Will Burundi’s civil society be represented?
For many Burundians, the participation of a number of members of the Cnared, as well as those of the civil society who were against the third presidential term, including right defender Pierre-Claver Mbonimpa, is a step forward.
It is still unclear whether the presidents of other civil society organisations including Vital Nshimirimana (FORSC), Pacifique Nininahazwe of FOCODE and ACAT will be represented. IBTimes UK understands that Nininahazwe was invited, however.
“We must admit that there has been a spectacular evolution but the regime of Bujumbura remains stubborn and not everyone has been invited to participate,” Minani said.
Are Burundians confident?
The presence of both sides seems to indicate they are willing to compromise a little.
“I think Mkapa and other Burundi partners have done a great job in trying to deal with both the government and the opposition’s picky requirements. Despite the peace talks being postponed (until 11 July), there have been satisfying changes,” Jean Claude Nkundwa, a Burundian peace activist, told IBTimes UK.
According to the peace worker, the fact the government has not changed its commitment to join the talks is encouraging, as it may allow Mkapa to draw up compromise proposals and keep the focus on Burundi. For instance, French ambassador to Tanzania and the EAC, Malika Berak, last week pledged her country’s willingness to provide support to the peace talks.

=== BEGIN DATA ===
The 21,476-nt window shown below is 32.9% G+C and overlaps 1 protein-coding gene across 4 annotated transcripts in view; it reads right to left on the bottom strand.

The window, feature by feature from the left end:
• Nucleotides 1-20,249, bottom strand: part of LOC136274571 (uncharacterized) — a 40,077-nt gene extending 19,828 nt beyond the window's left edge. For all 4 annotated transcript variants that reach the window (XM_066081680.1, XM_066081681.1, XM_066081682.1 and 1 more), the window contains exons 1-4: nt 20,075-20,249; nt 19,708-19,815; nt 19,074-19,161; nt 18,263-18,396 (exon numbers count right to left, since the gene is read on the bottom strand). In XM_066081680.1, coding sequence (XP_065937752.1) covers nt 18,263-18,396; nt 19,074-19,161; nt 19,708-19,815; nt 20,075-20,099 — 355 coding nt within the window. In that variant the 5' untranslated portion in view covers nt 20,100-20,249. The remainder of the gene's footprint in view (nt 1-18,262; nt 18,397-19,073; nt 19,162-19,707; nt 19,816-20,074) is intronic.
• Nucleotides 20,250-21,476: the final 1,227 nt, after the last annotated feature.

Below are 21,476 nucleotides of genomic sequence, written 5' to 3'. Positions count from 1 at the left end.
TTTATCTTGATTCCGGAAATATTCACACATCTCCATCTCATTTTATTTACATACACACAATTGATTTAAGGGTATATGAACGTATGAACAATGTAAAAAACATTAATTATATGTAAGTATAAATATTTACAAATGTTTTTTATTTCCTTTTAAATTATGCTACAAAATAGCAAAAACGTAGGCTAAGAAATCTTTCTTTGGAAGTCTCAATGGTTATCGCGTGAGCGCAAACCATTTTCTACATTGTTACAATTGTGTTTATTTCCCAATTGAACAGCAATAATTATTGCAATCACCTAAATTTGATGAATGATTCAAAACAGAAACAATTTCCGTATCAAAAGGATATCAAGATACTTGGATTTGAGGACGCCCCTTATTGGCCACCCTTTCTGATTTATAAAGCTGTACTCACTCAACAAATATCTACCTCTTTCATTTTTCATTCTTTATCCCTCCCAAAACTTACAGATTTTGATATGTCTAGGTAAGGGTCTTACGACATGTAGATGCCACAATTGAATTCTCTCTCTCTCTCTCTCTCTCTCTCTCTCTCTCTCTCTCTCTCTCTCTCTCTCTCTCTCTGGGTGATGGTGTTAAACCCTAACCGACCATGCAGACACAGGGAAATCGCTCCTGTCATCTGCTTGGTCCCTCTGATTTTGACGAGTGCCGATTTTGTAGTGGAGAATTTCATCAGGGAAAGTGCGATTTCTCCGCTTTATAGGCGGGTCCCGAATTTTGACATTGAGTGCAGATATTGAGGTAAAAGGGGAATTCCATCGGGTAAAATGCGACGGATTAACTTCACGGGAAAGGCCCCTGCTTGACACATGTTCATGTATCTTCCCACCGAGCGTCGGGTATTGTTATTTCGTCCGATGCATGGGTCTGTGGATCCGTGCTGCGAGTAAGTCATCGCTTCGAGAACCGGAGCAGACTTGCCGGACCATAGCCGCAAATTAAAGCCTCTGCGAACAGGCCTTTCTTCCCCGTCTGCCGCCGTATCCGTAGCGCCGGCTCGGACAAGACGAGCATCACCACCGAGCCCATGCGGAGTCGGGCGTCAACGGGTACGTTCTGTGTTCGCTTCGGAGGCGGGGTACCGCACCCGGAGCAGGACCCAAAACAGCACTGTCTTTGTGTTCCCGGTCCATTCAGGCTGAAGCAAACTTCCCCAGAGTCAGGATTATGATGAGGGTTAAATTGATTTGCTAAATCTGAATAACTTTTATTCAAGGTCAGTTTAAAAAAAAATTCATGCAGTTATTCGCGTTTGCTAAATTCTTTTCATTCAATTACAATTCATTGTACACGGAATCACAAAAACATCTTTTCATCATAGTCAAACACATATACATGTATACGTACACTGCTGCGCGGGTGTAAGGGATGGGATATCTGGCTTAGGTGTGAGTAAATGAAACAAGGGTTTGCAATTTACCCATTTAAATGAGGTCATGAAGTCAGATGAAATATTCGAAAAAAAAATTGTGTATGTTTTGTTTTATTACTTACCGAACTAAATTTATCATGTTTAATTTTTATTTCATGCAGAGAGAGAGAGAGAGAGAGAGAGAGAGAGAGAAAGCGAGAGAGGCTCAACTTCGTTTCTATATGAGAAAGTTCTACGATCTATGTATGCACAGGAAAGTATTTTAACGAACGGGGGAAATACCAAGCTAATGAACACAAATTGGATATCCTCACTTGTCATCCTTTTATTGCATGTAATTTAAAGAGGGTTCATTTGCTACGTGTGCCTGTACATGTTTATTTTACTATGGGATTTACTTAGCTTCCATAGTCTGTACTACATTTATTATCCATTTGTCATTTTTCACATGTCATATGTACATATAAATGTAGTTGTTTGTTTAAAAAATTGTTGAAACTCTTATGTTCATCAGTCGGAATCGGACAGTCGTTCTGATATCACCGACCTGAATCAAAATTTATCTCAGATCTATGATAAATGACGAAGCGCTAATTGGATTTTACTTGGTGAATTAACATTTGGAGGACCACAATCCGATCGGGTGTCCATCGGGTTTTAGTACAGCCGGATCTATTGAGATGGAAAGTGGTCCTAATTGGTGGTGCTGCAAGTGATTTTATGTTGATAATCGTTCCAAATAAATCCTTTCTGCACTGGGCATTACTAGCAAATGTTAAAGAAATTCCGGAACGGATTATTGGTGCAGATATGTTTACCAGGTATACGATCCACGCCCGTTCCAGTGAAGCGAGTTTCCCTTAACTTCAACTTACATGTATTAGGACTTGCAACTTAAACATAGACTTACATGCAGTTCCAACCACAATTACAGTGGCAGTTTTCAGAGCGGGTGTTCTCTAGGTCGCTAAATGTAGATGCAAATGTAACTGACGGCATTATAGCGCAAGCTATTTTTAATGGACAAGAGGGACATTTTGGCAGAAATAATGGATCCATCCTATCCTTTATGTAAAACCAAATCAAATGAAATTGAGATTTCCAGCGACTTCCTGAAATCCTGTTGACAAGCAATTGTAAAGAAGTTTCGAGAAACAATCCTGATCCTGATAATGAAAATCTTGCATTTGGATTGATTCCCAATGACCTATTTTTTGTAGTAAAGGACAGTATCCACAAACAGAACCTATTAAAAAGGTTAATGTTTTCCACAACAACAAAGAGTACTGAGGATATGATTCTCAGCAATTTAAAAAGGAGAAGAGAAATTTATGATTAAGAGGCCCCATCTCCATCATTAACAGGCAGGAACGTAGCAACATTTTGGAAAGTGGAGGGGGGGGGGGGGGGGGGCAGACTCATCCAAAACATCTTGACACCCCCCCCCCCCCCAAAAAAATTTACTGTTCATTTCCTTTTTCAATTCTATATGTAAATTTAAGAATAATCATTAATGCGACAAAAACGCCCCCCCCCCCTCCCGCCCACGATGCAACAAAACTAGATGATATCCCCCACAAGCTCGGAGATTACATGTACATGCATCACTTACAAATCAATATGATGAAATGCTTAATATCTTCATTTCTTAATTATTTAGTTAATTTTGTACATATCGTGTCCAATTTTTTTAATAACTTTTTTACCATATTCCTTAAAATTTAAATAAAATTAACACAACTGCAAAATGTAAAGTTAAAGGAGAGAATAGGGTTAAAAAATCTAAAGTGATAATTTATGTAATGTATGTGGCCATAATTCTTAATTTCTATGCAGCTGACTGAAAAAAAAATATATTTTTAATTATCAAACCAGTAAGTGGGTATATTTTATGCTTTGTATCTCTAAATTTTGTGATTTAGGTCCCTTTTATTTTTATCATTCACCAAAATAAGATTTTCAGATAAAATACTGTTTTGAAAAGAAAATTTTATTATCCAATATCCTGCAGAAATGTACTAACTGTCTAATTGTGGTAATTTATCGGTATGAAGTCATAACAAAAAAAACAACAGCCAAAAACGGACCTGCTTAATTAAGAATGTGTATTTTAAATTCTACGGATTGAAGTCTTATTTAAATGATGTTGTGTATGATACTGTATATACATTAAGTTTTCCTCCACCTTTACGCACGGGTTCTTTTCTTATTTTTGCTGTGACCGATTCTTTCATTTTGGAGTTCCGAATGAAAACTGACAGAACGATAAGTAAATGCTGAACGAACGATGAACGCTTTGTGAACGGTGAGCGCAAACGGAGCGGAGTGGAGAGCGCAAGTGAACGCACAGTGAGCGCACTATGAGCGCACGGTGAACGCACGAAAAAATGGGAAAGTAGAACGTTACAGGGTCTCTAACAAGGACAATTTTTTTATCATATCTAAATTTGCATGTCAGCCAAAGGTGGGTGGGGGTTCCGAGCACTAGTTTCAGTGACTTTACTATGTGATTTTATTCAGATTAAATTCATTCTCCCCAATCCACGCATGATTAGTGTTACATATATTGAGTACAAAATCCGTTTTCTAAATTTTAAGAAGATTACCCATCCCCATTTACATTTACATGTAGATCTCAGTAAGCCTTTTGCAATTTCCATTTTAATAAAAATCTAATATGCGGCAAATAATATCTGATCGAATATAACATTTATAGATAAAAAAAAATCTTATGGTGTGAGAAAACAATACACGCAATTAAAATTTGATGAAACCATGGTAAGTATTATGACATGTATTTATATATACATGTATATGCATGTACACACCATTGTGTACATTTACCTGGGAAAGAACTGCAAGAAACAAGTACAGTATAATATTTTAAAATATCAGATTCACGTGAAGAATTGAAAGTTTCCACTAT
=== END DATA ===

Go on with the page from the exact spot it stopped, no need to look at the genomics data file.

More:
“With this inclusion, we expect the mediators to have a clearer picture and deeper understating of Burundi’s current crisis… These level talks will also help international community be well-informed about the nature of the Burundi crisis and Mkapa’s report will help international actors decide how to prevent mass atrocities in Burundi and protect civilians from the ongoing killings.”
According to Nkundwa, between 40 and 70 people die every month.
What will be discussed?
According to the invitation sent to members of the Cnared and Bujumbura officials, the facilitators are expected to listen to the different parties involved about a number of topics. On top of the list will be what the negotiations agenda will include, as well as what the negotiations’ priorities should be.
The opposition is expected to outline “urgent preconditions” that it wants the negotiators to cover − the cessation of violence, the reopening of independent media and liberation of political prisoners.
“We will reiterate our position, and hand our immediate road-map to the facilitators. The rest of our demands include freeing up the political space and having a democratic transition that will drive the organisation of free and fair elections for the restoration of constitutional order,” Minani said over the telephone.
The spokesman, meanwhile, insisted the alliance “would not abandoned its principal preoccupation to be considered as an entity” and said it was wary of “being pushed towards a wall or the exit door, or starting the negotiations already weakened by the conditions of the mediators that seem to go in favour of the Bujumbura regime”.